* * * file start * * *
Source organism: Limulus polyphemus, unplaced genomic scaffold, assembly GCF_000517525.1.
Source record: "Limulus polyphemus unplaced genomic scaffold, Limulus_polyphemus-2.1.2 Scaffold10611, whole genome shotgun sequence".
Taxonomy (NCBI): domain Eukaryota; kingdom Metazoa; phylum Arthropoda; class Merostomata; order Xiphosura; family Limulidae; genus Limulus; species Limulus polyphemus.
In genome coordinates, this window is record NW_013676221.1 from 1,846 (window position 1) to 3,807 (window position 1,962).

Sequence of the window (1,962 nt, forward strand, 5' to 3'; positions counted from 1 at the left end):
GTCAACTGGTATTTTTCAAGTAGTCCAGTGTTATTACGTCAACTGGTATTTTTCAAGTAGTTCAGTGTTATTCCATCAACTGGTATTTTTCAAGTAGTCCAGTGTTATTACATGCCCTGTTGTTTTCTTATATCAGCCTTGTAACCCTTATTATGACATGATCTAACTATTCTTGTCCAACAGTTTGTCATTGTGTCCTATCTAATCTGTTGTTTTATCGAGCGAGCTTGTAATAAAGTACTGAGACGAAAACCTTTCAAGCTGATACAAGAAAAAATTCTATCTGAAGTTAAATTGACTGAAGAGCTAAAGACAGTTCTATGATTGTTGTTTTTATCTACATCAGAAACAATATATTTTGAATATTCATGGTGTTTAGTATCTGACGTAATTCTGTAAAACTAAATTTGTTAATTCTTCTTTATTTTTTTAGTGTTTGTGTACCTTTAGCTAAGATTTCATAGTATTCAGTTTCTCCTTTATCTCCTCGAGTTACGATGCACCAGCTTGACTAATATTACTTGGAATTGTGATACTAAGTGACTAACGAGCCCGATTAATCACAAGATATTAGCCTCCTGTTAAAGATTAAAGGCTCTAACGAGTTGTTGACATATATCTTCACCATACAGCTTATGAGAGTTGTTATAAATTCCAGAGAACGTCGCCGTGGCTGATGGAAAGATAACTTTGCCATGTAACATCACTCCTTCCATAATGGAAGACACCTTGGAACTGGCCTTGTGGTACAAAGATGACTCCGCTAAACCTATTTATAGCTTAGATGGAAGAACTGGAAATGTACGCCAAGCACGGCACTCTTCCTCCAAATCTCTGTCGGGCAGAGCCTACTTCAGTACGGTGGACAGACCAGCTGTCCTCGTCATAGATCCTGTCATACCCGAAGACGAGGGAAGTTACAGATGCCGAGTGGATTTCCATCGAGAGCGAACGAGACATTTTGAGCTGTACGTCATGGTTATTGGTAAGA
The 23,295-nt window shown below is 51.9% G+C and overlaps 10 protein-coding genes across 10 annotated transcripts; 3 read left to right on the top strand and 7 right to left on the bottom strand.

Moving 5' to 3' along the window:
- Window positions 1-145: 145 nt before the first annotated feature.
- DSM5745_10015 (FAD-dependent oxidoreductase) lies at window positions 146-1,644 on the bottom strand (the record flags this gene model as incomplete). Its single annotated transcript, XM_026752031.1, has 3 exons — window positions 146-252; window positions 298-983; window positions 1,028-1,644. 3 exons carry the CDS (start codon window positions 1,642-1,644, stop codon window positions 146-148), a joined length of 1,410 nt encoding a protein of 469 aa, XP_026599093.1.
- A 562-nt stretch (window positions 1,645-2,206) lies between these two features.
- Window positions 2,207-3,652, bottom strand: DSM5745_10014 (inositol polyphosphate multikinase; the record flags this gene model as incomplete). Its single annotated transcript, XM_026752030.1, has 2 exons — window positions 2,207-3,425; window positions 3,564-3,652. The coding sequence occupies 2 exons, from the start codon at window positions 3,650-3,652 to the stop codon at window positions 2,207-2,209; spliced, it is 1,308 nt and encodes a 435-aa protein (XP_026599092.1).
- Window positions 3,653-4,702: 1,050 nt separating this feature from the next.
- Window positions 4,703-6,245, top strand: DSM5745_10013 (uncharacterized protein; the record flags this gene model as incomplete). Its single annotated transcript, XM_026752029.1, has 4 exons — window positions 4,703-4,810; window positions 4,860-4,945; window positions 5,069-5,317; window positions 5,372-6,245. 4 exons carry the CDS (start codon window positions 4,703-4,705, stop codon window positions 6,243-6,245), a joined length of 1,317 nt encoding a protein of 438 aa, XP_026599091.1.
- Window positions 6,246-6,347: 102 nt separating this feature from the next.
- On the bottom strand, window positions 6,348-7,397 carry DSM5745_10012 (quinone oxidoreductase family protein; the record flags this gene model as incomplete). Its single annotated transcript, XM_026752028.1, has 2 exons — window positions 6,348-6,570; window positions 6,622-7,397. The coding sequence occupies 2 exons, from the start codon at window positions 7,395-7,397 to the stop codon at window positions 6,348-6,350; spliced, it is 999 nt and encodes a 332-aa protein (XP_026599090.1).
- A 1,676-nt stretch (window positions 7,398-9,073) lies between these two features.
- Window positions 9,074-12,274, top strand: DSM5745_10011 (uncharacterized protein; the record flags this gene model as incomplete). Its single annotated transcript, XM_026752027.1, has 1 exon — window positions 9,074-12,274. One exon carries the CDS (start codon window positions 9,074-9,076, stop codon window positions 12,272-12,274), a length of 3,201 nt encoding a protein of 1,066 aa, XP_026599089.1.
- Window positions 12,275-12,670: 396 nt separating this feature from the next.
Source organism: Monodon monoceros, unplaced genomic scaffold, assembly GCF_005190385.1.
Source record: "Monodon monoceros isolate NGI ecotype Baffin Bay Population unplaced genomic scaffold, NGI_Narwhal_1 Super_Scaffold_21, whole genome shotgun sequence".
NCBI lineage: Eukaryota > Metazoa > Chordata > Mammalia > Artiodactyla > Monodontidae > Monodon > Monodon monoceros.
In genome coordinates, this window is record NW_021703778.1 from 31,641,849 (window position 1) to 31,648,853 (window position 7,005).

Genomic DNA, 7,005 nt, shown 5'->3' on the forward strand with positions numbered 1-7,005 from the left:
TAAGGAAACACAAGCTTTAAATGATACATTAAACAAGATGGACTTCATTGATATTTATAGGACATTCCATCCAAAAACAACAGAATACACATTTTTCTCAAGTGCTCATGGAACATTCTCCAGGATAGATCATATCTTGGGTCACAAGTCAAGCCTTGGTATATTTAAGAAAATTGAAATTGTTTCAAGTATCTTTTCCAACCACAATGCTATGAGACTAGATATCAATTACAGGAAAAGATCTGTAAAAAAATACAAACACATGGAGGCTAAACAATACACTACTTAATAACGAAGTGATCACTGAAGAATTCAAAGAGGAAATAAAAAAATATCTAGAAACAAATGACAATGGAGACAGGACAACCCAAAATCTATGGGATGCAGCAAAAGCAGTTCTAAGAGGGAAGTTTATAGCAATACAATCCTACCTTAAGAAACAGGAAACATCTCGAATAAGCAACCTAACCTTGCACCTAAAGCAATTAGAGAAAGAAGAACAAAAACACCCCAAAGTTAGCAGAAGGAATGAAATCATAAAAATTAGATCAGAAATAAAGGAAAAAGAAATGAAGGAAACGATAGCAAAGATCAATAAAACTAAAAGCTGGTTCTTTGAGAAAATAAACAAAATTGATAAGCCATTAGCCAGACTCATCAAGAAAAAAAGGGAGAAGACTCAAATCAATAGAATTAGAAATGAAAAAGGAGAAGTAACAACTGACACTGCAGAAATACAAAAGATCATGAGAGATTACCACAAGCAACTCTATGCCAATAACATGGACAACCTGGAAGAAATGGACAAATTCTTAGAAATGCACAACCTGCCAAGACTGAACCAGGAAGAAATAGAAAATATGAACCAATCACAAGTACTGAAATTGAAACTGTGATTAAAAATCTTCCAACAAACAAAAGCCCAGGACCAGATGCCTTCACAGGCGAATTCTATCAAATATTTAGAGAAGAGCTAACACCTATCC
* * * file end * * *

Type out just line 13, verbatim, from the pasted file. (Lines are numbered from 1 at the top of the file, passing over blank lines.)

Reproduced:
- Window positions 3,653-4,702: 1,050 nt separating this feature from the next.